New orders for durable goods, manufactured items expected to last three years or longer, increased by 3.6 percent in May, by $8 billion, to a seasonally adjusted $231 billion, the U.S. Census Bureau announced Tuesday.
The gain, which compares to a 3.6 percent increase in April, beat analyst expectations of a 3.2 percent increase.
The increase excludes the more volatile orders for transportation products, up 0.7 percent, and it also excludes military orders, which increased 3.5 percent.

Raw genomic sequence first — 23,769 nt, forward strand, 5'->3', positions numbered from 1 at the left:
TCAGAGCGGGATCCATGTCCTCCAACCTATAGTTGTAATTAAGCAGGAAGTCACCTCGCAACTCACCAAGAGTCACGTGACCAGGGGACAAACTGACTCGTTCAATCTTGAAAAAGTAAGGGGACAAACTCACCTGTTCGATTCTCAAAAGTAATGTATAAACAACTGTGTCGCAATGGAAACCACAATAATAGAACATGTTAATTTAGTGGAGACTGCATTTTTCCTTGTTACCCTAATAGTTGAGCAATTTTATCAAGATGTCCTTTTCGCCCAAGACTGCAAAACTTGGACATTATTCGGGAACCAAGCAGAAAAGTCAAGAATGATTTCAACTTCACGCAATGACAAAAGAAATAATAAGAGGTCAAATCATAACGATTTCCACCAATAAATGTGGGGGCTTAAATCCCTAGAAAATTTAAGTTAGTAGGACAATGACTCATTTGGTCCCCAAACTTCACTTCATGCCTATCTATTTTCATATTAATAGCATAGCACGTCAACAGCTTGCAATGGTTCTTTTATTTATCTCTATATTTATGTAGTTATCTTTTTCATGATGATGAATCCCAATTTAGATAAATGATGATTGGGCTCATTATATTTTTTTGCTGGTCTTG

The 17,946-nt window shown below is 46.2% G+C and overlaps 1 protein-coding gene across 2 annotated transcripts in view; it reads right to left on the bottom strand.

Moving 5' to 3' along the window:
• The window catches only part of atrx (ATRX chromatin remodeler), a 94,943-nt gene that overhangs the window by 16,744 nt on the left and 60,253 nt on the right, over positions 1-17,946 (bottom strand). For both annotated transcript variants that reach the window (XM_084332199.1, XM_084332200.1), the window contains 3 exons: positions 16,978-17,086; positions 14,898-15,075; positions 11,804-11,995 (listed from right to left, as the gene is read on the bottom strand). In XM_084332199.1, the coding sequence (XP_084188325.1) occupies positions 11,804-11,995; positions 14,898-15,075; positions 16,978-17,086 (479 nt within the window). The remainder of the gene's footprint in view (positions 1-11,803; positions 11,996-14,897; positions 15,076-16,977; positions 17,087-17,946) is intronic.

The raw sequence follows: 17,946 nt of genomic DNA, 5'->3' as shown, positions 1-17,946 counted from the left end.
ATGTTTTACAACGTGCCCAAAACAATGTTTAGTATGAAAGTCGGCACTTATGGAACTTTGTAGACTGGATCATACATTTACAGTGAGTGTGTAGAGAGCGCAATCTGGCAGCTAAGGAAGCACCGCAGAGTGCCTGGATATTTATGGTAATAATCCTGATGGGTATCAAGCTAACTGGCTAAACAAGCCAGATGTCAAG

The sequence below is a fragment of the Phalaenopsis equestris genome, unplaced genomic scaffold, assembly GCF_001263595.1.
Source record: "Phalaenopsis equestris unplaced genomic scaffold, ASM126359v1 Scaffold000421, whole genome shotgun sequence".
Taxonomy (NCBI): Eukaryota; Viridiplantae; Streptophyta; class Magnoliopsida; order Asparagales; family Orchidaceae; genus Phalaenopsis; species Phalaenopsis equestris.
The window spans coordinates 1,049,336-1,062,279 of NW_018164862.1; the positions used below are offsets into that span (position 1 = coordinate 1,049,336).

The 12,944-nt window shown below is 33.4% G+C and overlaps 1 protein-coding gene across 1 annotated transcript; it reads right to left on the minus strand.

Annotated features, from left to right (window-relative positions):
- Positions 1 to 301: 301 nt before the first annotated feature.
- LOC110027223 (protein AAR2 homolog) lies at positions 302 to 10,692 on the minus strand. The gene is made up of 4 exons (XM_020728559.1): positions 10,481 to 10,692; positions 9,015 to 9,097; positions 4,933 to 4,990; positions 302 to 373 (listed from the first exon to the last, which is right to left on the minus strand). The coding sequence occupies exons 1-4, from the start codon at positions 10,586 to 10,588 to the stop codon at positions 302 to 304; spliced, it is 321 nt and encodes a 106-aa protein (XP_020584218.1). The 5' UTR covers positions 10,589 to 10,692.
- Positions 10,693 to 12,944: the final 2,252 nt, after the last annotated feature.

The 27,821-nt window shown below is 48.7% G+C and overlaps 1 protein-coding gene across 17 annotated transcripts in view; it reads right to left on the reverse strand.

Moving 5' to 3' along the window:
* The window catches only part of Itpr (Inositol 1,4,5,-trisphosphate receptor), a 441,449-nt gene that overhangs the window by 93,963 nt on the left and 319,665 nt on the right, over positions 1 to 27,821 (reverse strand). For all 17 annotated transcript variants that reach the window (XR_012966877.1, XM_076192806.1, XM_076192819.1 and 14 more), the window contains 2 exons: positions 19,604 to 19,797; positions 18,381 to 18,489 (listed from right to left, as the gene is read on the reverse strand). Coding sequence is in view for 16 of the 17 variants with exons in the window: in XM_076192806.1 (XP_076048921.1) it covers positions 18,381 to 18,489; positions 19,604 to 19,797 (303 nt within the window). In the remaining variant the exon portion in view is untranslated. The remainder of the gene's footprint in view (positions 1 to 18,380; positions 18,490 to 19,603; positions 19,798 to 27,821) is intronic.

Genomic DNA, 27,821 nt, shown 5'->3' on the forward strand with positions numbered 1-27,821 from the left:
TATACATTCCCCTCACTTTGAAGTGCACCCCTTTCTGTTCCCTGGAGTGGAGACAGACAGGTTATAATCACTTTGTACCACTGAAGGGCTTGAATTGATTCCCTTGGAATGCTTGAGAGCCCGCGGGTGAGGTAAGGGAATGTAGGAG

What's more, the closely watched core capital goods rate -- considered a barometer of private sector business investment -- rose a decent 1.1%.
Malik Singleton covers manufacturing and other economic news. His previous roles were with City Limits, TIME.com, Black Enterprise and PCMag.com. He is an adjunct at CUNY's...